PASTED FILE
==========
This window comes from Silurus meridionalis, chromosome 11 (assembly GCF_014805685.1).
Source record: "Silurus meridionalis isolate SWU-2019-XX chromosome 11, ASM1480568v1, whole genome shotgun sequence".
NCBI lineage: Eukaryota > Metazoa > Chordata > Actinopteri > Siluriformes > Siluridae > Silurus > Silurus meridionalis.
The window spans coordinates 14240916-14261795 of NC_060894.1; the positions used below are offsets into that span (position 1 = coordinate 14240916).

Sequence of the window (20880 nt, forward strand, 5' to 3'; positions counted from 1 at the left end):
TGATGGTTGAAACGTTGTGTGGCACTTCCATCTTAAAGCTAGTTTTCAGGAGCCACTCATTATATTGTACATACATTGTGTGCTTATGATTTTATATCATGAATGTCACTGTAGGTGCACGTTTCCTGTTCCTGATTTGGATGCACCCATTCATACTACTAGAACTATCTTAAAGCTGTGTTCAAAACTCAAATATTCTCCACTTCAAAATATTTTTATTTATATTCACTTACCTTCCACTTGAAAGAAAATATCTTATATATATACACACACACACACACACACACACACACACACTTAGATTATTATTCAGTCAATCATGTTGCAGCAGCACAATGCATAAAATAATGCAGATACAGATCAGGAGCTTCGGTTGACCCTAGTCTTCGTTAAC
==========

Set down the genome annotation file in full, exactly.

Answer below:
This window comes from Silurus meridionalis, chromosome 11 (assembly GCF_014805685.1).
Source record: "Silurus meridionalis isolate SWU-2019-XX chromosome 11, ASM1480568v1, whole genome shotgun sequence".
NCBI lineage: Eukaryota > Metazoa > Chordata > Actinopteri > Siluriformes > Siluridae > Silurus > Silurus meridionalis.
The window spans coordinates 14240916-14261795 of NC_060894.1; the positions used below are offsets into that span (position 1 = coordinate 14240916).

Sequence of the window (20880 nt, forward strand, 5' to 3'; positions counted from 1 at the left end):
TGATGGTTGAAACGTTGTGTGGCACTTCCATCTTAAAGCTAGTTTTCAGGAGCCACTCATTATATTGTACATACATTGTGTGCTTATGATTTTATATCATGAATGTCACTGTAGGTGCACGTTTCCTGTTCCTGATTTGGATGCACCCATTCATACTACTAGAACTATCTTAAAGCTGTGTTCAAAACTCAAATATTCTCCACTTCAAAATATTTTTATTTATATTCACTTACCTTCCACTTGAAAGAAAATATCTTATATATATACACACACACACACACACACACACACACACACTTAGATTATTATTCAGTCAATCATGTTGCAGCAGCACAATGCATAAAATAATGCAGATACAGATCAGGAGCTTCGGTTGACCCTAGTCTTCGTTAAC